Maltman's Green School, Maltmans Lane, Gerrards Cross, Buckinghamshire SL9 8RR
Excellence with a sense of fun!

Introduction | History of the School

The House at Maltman’s Green is connected with the Quakers. William Grimsdale, who lived with his wife, Alice, in the house in 1675 was a yeoman farmer with 20 acres of land. There is some evidence that Grimsdale was using the building as a malting house and, perhaps, this is the origin of the name Maltman’s Green.

After the Grimsdales, Maltman’s Green was occupied by a succession of small farmers. In 1847 the name of the house was changed- first to Milton Green and then to Milton Hill. The house was bought by A.H Drummond in 1884. It had four bedrooms and 3 acres of land. He bought a further 9 acres of grounds and changed the name of the house back to Maltman’s Green. Drummond enlarged the buildings to house his nine children and the architect W.A.S Benson designed the additional rooms.

In 1918 the house and surrounding land was sold to a Beatrice E. Chambers, the founder of the school. The school was set up, ‘to provide a unique educational experience to girls from the age of 8 to 18’. There was never accommodation for more than 75 girls and the school was run as a very large family. Most of the pupils came from the North of England including Tyneside and Huddersfield. The school survived 25 years under her guidance and was a very successful boarding school during this time.

After Miss Chambers retirement, due to ill health in 1944, the School Council became responsible for Maltman’s Green and appointed Miss Theodora Lowe as Headmistress the following year. In 1948 Miss Lowe stopped the practice of academic freedom which allowed girls to choose which lessons they went to! She also introduced the purple uniform, a favourite with the girls to the present day. Miss Burke, who had been teaching at the school for four years, succeeded Miss Lowe as Headmistress in 1958.

Miss Burke and Peter Ewen, the owner of Maltman’s Green, then proposed a radical change to the school. Instead of taking girls up to the school-leaving age of 18, the school was changed into a preparatory boarding and day school for girls from the ages of 5 to 13. Another three Headmistresses have come and gone and now the boarding element of the school has ended.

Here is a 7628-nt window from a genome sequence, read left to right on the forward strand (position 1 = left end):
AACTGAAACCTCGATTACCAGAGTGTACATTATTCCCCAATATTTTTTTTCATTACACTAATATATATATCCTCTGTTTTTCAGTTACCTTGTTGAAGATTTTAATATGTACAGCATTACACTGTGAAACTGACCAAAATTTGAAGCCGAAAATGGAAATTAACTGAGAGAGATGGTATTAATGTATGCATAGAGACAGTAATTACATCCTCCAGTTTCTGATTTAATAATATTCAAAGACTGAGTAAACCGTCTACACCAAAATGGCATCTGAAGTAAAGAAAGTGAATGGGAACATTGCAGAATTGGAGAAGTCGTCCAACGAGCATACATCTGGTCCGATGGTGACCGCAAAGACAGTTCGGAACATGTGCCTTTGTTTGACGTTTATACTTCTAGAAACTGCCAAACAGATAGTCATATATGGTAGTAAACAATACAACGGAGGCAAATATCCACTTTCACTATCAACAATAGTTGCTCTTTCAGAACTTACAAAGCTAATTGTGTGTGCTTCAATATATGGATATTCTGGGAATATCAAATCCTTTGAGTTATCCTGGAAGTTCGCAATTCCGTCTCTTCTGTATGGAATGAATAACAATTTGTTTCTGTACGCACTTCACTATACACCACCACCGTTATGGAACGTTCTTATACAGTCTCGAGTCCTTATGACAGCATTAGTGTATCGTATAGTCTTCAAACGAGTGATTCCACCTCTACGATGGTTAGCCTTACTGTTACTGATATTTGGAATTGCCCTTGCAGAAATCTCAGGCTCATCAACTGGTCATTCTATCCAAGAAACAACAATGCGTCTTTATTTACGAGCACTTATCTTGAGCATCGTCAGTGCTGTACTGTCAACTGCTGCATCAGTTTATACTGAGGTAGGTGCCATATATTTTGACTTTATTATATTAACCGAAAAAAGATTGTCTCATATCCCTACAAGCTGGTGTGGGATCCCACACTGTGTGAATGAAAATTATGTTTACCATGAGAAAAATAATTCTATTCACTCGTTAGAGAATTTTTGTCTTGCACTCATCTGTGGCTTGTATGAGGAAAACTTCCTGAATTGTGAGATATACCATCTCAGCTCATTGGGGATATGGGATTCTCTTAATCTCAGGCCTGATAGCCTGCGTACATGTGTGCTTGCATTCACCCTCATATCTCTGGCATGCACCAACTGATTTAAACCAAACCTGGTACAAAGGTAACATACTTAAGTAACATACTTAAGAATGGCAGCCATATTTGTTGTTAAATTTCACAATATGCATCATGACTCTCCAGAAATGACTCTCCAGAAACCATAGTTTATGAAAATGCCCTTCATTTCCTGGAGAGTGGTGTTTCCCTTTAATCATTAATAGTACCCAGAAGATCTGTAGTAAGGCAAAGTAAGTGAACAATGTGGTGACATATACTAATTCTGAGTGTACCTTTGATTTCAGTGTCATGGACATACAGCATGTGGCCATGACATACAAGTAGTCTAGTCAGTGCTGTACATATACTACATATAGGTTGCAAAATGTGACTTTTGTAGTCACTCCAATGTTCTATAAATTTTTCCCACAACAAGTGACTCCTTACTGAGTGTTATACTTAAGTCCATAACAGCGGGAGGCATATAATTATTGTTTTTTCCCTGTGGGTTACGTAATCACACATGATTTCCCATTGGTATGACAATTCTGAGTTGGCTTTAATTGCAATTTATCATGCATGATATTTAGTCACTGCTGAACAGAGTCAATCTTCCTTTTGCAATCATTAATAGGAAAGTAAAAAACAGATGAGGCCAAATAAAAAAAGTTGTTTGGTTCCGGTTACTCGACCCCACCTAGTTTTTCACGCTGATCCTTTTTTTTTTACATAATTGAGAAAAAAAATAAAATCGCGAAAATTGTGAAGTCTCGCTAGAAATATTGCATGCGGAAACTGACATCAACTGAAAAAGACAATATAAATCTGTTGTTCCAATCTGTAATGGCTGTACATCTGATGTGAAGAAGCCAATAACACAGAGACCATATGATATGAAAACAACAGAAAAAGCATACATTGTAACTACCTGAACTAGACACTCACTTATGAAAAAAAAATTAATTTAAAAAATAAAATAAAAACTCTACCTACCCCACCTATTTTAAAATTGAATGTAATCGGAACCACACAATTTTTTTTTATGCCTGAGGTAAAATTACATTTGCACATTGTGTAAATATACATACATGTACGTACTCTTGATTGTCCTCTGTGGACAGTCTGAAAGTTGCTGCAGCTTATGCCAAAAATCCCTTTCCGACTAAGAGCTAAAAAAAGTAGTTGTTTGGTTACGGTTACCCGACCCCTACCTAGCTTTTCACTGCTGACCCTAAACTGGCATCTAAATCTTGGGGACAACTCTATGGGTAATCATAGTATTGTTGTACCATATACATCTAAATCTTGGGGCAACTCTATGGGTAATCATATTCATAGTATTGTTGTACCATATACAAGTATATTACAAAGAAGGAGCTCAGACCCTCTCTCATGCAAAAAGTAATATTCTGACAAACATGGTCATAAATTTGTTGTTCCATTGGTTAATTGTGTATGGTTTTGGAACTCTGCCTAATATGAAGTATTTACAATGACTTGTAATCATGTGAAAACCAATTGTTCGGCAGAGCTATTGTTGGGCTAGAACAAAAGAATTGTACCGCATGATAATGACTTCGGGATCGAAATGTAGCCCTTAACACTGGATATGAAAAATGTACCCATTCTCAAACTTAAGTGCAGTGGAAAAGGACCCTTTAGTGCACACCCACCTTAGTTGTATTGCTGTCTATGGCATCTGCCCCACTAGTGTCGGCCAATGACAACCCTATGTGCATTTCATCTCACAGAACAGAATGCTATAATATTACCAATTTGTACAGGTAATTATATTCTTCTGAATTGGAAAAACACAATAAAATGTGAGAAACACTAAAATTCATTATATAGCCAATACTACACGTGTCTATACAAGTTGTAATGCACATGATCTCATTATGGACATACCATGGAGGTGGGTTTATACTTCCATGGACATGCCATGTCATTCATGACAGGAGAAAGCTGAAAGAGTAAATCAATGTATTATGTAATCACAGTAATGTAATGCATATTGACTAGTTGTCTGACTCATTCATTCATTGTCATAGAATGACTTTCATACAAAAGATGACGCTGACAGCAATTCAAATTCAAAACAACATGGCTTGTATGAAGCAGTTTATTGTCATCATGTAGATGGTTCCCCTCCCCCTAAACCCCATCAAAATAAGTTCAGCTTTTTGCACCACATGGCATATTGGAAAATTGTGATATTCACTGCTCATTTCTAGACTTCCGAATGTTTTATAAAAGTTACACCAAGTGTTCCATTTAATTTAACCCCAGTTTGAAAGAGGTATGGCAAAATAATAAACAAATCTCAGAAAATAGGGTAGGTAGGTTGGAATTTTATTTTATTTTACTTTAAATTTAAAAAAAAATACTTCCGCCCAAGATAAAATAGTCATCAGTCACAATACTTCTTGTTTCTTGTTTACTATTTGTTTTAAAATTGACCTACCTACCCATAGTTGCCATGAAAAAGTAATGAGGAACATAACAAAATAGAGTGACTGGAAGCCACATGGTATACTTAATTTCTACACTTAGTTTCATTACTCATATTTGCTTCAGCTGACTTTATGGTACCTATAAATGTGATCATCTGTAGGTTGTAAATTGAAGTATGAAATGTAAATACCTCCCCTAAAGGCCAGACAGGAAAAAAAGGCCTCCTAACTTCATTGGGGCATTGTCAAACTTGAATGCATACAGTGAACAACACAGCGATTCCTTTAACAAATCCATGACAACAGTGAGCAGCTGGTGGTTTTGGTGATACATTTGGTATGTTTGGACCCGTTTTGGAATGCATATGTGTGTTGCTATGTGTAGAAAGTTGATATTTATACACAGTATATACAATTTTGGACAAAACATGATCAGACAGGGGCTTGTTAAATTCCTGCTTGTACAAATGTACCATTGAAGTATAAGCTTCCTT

Today the School provides education for girls from the age of 3-11. There are approximately 430 girls on the roll and Maltman’s Green is one of the leading All Girls' Preparatory Schools in the country. It is a charitable trust administered by a Board of Governors. The current Headmistress, Mrs Joanna Pardon is a member of IAPS. Our most recent Independent Schools Inspectorate (ISI) inspection, in 2013, recognised the outstanding pastoral care as well as the considerable academic, sporting, musical and artistic achievements of the girls. "The school provides a first-class education", "The pupils' personal development is outstanding".

The main building in 1950 Front of school Breakfast walk Gardening Crafts Fire drills Girl doing pottery Front hall Girls in the senior common room with Miss Lowe Swimming pool Girls having fun Greek dancing Girls painting Girls sewing Gymnastics Headmistress' drawing room Newspaper chairs Lunch in the dining room Tiles Nursery The school Blue nursery Miss Lowe reading to girls in the drawing room Music lesson Nora Kaye demonstrating pottery PE 1956 School play Nursery ceiling Tennis lesson 1956

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